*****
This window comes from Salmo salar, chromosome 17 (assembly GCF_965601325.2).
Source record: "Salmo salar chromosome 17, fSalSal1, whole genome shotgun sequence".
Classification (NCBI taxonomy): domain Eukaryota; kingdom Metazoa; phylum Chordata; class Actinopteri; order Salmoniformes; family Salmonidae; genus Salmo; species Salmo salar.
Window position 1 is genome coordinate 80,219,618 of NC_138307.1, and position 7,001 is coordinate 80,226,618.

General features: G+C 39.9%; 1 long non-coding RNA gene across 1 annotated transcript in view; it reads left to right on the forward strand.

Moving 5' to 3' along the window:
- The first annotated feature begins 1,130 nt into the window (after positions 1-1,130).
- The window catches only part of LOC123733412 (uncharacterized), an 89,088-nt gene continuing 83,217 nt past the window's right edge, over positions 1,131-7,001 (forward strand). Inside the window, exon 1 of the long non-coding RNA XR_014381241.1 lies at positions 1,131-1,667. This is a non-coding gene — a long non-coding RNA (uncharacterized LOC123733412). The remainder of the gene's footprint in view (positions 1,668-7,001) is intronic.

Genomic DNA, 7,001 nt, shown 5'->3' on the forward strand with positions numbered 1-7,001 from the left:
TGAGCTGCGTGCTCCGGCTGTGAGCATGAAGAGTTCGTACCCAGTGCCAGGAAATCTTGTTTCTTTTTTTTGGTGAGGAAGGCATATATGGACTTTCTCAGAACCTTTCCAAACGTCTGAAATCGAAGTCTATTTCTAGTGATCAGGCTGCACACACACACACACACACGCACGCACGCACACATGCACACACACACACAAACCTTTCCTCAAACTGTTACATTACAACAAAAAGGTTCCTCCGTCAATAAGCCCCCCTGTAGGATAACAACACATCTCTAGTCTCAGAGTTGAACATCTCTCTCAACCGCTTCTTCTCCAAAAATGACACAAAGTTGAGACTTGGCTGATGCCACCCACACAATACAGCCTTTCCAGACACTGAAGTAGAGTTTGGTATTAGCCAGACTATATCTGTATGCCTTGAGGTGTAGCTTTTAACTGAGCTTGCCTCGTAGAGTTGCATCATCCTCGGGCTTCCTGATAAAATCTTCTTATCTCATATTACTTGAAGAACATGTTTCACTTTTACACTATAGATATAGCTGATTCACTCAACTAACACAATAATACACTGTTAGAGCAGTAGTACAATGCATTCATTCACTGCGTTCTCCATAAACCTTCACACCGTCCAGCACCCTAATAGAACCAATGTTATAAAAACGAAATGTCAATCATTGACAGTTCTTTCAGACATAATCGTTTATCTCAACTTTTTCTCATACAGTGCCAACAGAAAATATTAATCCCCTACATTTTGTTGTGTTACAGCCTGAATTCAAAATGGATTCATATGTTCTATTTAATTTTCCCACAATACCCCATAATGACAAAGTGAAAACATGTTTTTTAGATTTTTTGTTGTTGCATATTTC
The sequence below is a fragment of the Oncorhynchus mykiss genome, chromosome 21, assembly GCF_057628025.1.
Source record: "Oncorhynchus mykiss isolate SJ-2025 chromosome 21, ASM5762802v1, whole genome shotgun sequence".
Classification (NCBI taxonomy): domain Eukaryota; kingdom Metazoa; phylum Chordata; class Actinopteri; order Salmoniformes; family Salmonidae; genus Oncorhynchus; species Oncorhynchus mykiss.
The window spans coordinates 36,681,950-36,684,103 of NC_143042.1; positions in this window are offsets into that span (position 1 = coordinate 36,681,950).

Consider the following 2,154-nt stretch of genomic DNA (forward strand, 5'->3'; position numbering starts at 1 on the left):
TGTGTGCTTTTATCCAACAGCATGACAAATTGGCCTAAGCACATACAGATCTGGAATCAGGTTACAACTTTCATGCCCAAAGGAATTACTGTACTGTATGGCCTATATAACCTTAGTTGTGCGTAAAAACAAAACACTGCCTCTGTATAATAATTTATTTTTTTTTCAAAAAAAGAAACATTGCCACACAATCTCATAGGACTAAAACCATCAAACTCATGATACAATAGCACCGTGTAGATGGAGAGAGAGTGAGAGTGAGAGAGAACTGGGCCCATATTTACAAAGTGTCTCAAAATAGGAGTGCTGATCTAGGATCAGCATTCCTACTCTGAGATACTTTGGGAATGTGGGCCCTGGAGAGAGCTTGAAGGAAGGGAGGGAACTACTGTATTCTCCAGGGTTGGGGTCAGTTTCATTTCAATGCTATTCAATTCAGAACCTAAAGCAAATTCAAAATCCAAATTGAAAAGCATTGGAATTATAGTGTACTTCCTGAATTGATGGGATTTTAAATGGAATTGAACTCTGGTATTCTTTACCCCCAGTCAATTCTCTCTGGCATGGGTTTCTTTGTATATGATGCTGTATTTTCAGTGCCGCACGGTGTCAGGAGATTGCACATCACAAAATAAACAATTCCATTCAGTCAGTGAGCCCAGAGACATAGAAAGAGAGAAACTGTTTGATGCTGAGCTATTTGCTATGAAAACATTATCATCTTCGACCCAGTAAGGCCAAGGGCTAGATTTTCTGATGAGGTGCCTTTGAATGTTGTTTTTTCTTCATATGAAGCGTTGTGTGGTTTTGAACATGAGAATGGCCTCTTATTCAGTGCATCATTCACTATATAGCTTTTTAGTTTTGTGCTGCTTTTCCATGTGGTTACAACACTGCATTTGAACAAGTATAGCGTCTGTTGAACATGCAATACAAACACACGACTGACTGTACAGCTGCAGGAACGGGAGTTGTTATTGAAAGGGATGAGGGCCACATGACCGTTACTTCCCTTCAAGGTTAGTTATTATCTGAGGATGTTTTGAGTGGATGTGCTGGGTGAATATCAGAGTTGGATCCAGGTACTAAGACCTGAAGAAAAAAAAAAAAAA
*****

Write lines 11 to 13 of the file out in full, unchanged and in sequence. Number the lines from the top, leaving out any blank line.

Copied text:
The sequence below is a fragment of the Oncorhynchus mykiss genome, chromosome 21, assembly GCF_057628025.1.
Source record: "Oncorhynchus mykiss isolate SJ-2025 chromosome 21, ASM5762802v1, whole genome shotgun sequence".
Classification (NCBI taxonomy): domain Eukaryota; kingdom Metazoa; phylum Chordata; class Actinopteri; order Salmoniformes; family Salmonidae; genus Oncorhynchus; species Oncorhynchus mykiss.